EACH PORTRAIT IDENTIFIES WITH THE BACKGROUND LANDSCAPE
From the research on the backgrounds painted by Piero Della Francesca and other artists, a general rule seems to emerge on the landscapes behind Renaissance portraits.
Each background has a specific connection with the portrayed person.
In the Diptych of the Duke and Duchess of Urbino, for example, the celebration of power and of the good governance by Montefeltro Duke is conveyed to posterity through the assembly of three separate backgrounds, which once united represent the whole territory of the Duchy.
In the case of Gioconda, a hypothetical Mona Lisa from Tuscany was supposed to have a Florentine landscape behind her back. The studies by Professor Zapperi, confirming the hypothesis by Professor Pedretti and ancient hypothesis indicated in 1954 documented studies on Leonardo, identify the Gioconda with Pacifica Brandani, therefore reiterating the accuracy and correctness of Borchia & Nesci theory (2012) on the connection between Landscape and Portrait.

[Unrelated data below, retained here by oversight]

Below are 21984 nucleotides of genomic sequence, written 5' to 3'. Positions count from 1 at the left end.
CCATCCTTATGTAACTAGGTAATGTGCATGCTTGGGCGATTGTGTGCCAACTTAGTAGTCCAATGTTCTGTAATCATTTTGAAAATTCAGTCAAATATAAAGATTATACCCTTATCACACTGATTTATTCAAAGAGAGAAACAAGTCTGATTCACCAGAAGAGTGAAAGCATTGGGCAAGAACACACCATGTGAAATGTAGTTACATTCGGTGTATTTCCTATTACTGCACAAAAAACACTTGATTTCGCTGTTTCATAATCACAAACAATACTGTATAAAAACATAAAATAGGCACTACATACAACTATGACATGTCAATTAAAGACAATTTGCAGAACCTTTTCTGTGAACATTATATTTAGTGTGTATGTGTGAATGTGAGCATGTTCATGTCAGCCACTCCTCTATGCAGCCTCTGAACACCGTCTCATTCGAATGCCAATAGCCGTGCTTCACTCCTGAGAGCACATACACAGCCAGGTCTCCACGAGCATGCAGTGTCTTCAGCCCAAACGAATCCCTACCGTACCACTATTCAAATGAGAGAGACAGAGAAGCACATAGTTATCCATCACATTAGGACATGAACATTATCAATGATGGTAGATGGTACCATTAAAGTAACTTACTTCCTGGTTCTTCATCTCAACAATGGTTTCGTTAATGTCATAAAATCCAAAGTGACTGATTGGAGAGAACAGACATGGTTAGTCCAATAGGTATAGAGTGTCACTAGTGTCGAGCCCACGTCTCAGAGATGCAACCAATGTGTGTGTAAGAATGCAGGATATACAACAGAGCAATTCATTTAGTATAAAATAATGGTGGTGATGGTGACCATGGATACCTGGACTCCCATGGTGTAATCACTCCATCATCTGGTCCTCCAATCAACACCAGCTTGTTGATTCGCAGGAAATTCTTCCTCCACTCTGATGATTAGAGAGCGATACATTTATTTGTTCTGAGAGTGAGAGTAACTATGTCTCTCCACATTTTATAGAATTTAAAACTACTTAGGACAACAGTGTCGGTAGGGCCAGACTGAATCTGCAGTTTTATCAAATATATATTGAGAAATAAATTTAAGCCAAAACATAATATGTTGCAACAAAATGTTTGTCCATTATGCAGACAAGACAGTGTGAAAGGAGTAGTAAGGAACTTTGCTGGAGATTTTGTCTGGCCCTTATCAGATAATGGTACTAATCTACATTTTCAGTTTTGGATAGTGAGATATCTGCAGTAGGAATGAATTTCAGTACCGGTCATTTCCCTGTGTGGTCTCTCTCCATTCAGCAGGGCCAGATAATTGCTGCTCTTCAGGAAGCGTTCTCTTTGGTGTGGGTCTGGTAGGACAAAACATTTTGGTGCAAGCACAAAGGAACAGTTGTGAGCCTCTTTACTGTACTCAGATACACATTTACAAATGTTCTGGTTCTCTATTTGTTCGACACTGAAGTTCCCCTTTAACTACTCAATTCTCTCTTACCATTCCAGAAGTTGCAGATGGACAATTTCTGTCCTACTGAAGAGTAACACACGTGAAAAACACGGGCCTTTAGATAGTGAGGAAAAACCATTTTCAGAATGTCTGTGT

In the light of their discovery, behind Pacifica there is a bird view of the Montefeltro territory, where the young dame Pacifica and her son Hippolytus came from.
There is more to it. Toward the extreme northern border of the Duchy, there was an island or Tuscan enclave which, from a geo-political point of view, was somehow part of Montefeltro territory.
Well, Leonardo also introduced in the painted background this Tuscan strip, land of Giuliano de Medici. Borchia & Nesci theory is, once again, confirmed, because it identifies the background with the portrayed dame, at the same time connecting it to the other two protagonists of this unique story.